Saturday, July 03, 2004

Mama Mia (Playhouse Square Center)

'MAMA MIA' leaves 'em dancing and clapping in return visit

Saw ‘MAMMA MIA’ last time it was in Cleveland or in New York or Toronto and think you don’t want to see it again, because you don’t want to wipe out that great experience? Forget it! The touring production of ‘MAMMA MIA,’ which hit the State Theatre for a 2-week limited engagement, is every bit as good as any production you’ve seen before.

Haven’t seen the show? Well, you’d better get your dancing feet down to Playhouse Square because when this show hits the amateur circuit it isn’t going to be nearly as good. It’s just too difficult a show for lesser talents to undertake. The casting requires three middle-aged women who can sing, dance, act and do ‘60s girl group moves, and 3 dancing, singing and acting middle-aged men and a strong male dance chorus. ‘Taint easy to find that in community theatres.

If you’ve been living under a rock somewhere and don’t know what the ‘MAMMA MIA” mania is about you need a modern history music lesson. Here it is:

The place: Brighton, an English coastal town. The date: Saturday, April 6, 1974.

The event: The Eurovision Song Contest. The results: A Swedish group named ABBA was declared the winner.

ABBA, named after the first initial of the group’s member Agnetha Faltskog, Benny Andersson, Bjorn Ulvaeus and Anni-Frid Lyndstad, has sold over 350 million records worldwide. Songs such as “Dancing Queen,” “Take A Chance On Me,” and “The Winner Takes It All” have become number one on top-ten lists.

Then, ABBA entered a new phase...the professional musical theatre. Playwright Catherine Johnson created a play consisting of three love stories: a young girl about to be married, her mother who has to confront her past, and an audience about to jump out of their seats with joy. The ideas came from the lyrics of ABBA’s songs. The musical incorporates 20 of ABBA’s best known songs including “SOS,” “Knowing Me, Knowing You,” “The Name of the Game,” “Money, Money, Money,” “Gimme Gimme Gimme,” and, of course, “Mamma Mia.”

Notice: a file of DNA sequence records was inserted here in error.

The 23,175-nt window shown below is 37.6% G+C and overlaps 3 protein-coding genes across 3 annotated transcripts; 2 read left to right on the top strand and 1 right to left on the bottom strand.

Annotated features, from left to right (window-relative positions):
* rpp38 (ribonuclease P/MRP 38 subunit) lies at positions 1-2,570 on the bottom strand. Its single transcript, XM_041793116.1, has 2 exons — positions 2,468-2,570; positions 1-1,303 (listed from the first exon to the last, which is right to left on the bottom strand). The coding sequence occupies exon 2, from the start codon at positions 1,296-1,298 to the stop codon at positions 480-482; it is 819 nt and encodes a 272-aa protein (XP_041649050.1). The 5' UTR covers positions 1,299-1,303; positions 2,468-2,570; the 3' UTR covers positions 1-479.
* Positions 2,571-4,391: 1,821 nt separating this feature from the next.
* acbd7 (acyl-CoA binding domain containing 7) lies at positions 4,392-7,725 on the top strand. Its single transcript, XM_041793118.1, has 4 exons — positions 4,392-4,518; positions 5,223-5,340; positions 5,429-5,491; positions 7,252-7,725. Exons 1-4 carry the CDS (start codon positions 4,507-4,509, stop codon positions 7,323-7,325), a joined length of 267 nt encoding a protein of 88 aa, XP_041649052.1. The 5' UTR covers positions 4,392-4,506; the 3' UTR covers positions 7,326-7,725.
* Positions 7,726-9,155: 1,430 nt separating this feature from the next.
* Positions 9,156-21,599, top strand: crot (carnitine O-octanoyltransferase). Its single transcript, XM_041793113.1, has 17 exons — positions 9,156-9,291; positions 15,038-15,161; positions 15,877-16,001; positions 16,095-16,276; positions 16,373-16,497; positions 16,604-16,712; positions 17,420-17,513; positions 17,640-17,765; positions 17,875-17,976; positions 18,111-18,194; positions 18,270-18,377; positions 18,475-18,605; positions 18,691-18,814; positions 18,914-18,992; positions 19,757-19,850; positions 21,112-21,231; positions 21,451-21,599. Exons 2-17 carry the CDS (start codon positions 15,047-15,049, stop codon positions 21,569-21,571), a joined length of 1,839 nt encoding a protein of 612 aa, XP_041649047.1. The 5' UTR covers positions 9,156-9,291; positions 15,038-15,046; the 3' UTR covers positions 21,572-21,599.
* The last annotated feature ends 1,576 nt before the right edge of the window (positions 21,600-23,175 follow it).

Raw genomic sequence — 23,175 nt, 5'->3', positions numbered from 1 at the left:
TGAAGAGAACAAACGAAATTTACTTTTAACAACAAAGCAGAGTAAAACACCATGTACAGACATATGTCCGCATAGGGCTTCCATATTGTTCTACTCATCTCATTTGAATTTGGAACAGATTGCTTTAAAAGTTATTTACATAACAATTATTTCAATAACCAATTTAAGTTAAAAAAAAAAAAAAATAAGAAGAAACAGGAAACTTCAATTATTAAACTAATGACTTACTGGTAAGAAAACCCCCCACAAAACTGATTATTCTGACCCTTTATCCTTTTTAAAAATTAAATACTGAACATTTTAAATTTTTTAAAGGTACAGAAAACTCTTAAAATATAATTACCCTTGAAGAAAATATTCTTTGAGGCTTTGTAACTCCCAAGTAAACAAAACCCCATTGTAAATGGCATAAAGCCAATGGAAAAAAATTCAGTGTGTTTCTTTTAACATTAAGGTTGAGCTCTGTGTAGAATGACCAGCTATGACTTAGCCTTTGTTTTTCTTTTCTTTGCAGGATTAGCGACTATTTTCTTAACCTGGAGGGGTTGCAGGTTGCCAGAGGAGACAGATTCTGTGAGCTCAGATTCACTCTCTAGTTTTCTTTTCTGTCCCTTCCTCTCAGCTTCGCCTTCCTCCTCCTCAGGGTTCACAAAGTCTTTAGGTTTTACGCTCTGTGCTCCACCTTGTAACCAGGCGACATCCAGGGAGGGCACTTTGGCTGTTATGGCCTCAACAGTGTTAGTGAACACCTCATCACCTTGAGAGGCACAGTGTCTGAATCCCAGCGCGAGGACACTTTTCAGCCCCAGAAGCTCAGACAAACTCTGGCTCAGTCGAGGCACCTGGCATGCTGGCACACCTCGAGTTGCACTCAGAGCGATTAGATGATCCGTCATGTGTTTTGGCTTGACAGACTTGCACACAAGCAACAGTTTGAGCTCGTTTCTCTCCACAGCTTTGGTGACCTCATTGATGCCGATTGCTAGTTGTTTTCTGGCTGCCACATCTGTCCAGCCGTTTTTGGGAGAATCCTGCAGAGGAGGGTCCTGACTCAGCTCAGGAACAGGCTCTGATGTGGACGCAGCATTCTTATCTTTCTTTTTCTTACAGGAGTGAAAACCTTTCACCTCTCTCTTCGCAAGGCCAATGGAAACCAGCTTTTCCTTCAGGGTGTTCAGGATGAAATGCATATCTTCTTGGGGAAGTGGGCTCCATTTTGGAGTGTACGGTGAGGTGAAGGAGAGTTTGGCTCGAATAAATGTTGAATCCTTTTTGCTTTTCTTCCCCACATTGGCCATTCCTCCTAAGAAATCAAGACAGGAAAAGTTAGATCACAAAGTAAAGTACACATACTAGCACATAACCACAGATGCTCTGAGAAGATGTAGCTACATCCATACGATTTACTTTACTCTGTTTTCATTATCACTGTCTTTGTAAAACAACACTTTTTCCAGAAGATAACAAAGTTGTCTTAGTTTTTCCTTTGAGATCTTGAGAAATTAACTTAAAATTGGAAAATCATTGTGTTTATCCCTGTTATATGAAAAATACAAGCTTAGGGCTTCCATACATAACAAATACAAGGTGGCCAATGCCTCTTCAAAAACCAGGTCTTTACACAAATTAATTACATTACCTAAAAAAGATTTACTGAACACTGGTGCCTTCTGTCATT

This is not the first major hit to follow the “songs first, story line later” format. Lyricist Frank Loeser wrote the music for ‘GUYS AND DOLLS’ and then a dozen or more books writers attempted to put a story around it until Jo Swerling and Abe Burrows finally succeeded.

On April 6, 1999 MAMA MIA! opened at the Prince Edward Theatre in London. At the curtain call the audience rose and began singing and dancing in the aisles. The same thing happens nightly, even in staid Cleveland, Ohio.

The touring cast is wonderful. Lauren Mufson plays the lead role of Donna with talent, vitality and a powerful voice. Her side-kicks are hysterically and professionally portrayed by Lori Haley Fox and E. Faye Butler. The men in Donna’s life are all strongly portrayed by Michel Butler Murray, Bill Austin and Sam Carmichael, who has a wonderful singing voice. Though Sara Kramer, as Donna’s daughter has a pretty voice, it is thin in the higher registers and fades at times. Jared Zeus is adequate as her boyfriend. Gerard Salvador, as one of the islanders lights up the stage with his fantastic dancing.

CAPSULE JUDGEMENT: If they’d let me come to all 16 performances of the present Cleveland run of ‘MAMA MIA’ I’d be there singing and dancing and clapping in the aisles during the curtain call! As the show says, “THANK YOU FOR THE MUSIC.”